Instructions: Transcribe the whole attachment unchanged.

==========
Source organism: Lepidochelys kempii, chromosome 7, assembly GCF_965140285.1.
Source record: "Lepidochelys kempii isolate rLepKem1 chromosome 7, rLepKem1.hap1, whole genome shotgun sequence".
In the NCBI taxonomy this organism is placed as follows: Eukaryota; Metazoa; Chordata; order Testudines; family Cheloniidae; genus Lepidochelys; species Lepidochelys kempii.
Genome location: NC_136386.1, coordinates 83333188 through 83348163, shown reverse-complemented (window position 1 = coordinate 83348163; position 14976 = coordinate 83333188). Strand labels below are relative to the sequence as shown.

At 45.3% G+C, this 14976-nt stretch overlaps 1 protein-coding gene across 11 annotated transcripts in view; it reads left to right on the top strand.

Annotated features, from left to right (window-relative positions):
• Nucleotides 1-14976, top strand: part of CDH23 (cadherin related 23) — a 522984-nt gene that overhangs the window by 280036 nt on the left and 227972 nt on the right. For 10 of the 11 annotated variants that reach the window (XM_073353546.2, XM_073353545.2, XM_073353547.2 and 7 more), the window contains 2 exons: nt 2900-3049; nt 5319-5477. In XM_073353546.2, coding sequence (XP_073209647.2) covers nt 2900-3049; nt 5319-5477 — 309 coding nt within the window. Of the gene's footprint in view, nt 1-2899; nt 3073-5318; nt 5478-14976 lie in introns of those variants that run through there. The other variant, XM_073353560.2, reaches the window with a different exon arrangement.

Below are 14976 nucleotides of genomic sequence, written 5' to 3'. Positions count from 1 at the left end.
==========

Source organism: Lepidochelys kempii, chromosome 7, assembly GCF_965140285.1.
Source record: "Lepidochelys kempii isolate rLepKem1 chromosome 7, rLepKem1.hap1, whole genome shotgun sequence".
In the NCBI taxonomy this organism is placed as follows: Eukaryota; Metazoa; Chordata; order Testudines; family Cheloniidae; genus Lepidochelys; species Lepidochelys kempii.
Genome location: NC_136386.1, coordinates 83333188 through 83348163, shown reverse-complemented (window position 1 = coordinate 83348163; position 14976 = coordinate 83333188). Strand labels below are relative to the sequence as shown.

At 45.3% G+C, this 14976-nt stretch overlaps 1 protein-coding gene across 11 annotated transcripts in view; it reads left to right on the top strand.

Annotated features, from left to right (window-relative positions):
• Nucleotides 1-14976, top strand: part of CDH23 (cadherin related 23) — a 522984-nt gene that overhangs the window by 280036 nt on the left and 227972 nt on the right. For 10 of the 11 annotated variants that reach the window (XM_073353546.2, XM_073353545.2, XM_073353547.2 and 7 more), the window contains 2 exons: nt 2900-3049; nt 5319-5477. In XM_073353546.2, coding sequence (XP_073209647.2) covers nt 2900-3049; nt 5319-5477 — 309 coding nt within the window. Of the gene's footprint in view, nt 1-2899; nt 3073-5318; nt 5478-14976 lie in introns of those variants that run through there. The other variant, XM_073353560.2, reaches the window with a different exon arrangement.

Below are 14976 nucleotides of genomic sequence, written 5' to 3'. Positions count from 1 at the left end.